I can barely use the word "recently" to describe an event in my community of lay and professional spiritual leadership. The Unitarian Universalist Association of congregations, represented by layers of "top leadership," are being called to rigorously and expediently, "...Commit To Translate our Values into Action." The call to action to sign A Declaration of Conscience is a call to "affirm our bold commitment." The wider UU world, however, was taking this more literally, and specifically.
Immediately I began asking questions of this Declaration of Conscience.
When I have such questions, I am sincere in wanting to collect the data and stories that prove or disprove bold statements. I did poll my immediate network of confidants and colleagues to ask these questions. The responses were non committal and full of resignation on the likelihood that our own association of congregations has the actual skill, motivation and humility to self-reflect on it's own demographics of identities of privileged positional power and authority.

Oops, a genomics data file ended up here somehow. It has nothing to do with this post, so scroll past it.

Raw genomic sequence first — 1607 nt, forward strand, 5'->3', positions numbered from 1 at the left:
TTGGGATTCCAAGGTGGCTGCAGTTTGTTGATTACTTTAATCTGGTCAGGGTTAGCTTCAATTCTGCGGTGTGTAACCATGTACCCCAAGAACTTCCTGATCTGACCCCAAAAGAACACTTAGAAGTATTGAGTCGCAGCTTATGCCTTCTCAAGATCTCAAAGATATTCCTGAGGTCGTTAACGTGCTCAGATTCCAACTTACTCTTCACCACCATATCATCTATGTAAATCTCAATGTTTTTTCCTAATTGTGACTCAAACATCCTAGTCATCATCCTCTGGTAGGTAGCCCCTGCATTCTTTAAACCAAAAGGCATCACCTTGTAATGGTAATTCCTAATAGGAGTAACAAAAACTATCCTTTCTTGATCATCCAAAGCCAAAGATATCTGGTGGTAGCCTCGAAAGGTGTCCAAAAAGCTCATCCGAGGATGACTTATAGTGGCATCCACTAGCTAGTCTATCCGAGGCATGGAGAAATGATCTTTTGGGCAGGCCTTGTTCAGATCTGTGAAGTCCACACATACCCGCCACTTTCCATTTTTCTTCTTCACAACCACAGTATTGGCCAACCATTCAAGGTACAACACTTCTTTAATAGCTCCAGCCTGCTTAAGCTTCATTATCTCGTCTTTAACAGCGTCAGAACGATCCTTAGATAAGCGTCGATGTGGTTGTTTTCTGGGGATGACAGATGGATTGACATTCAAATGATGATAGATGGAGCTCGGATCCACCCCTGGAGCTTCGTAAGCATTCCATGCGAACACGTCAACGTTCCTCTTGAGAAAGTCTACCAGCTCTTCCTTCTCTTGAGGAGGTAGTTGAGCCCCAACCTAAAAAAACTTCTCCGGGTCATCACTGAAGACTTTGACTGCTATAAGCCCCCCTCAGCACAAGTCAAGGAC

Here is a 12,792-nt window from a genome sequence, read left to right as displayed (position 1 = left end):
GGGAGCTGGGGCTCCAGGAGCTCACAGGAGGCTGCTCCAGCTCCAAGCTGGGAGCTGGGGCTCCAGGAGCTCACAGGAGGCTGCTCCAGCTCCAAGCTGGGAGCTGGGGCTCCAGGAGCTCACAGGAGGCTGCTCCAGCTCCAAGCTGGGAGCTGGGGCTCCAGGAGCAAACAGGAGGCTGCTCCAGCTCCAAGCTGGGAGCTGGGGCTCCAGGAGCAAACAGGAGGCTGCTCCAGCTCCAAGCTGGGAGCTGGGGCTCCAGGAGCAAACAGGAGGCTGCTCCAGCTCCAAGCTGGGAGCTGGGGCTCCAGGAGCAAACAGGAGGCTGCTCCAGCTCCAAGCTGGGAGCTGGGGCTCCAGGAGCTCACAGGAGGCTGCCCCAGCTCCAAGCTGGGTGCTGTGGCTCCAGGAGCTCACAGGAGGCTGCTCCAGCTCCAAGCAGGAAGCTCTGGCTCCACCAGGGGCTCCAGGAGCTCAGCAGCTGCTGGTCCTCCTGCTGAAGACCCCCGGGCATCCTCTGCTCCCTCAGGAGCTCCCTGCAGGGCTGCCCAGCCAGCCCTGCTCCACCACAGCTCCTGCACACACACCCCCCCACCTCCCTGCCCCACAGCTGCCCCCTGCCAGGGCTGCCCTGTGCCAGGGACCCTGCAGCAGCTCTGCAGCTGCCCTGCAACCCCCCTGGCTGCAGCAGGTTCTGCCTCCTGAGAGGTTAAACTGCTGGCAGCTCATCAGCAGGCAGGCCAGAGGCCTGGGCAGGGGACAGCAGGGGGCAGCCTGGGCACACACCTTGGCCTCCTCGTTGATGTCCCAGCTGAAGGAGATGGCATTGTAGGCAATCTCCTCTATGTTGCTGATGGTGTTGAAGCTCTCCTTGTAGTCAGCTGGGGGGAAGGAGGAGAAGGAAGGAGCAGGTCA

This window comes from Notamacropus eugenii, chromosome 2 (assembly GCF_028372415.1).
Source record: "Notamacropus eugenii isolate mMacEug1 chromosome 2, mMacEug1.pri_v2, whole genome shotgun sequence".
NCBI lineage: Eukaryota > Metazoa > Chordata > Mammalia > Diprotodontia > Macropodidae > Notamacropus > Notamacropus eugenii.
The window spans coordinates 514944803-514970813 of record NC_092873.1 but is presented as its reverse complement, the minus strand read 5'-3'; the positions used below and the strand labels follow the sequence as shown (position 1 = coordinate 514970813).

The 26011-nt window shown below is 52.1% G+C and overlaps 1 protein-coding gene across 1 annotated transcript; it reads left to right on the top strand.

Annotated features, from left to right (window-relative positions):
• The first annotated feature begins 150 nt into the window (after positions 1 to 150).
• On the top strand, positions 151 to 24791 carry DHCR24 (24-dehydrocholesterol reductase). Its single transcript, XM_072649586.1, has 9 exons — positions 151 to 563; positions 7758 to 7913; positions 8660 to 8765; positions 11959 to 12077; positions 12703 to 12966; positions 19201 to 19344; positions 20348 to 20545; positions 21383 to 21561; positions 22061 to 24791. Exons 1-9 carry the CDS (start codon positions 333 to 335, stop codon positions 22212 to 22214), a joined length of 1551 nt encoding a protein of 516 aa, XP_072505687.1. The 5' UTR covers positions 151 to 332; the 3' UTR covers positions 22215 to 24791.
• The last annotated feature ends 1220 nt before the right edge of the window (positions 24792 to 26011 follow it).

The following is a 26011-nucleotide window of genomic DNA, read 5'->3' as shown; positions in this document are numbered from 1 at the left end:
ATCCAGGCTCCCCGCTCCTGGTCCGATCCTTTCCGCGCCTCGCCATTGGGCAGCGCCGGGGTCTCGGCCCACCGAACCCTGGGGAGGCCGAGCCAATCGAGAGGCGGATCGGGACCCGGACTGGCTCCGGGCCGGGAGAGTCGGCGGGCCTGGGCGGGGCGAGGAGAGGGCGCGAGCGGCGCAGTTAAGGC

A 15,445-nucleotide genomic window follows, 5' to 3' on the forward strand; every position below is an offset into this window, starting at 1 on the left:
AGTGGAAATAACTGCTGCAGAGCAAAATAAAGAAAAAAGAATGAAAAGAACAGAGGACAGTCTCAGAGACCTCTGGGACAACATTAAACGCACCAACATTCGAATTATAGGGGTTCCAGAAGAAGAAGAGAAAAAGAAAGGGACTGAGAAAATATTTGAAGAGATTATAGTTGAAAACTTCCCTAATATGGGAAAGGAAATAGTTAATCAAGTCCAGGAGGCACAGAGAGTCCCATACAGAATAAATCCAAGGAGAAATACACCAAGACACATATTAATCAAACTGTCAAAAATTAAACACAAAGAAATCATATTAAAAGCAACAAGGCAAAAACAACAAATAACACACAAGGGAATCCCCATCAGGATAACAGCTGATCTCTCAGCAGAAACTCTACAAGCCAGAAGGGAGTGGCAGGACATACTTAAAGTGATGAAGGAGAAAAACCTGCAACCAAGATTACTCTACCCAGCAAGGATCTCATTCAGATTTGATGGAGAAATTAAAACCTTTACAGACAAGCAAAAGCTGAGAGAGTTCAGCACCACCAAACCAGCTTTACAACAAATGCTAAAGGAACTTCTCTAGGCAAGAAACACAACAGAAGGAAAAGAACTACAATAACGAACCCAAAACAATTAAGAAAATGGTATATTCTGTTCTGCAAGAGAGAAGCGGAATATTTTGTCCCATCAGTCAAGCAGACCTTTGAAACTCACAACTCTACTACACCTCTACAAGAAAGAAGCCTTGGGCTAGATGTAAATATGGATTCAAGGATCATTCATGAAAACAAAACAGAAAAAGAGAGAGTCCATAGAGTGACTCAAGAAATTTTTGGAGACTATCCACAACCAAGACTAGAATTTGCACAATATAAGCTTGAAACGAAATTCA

I am grateful to have been a part of collecting signatures of individuals who serve (or have served) the ministry of religious education in our faith movement. The collected signatures accompanies a letter to the Board of Trustees that begins, "As religious professionals in Unitarian Universalism, we are writing with our deep, specific, and ongoing concerns about the impact of power structures in our association that further marginalize professionals within our faith."
In about 36 hours or less, nearly 150 signatures have been given, and counting.....
A careful but cursory scan shows that approximately 92% of the signatures are women.
Collecting the nearly 150 signatures has provide a exchange of stories that point to another concerning data point -- the frequency and nature of turnover in the positions of professional religious education. If we are to use the wisdom of the children and the most potent of questions....we ask: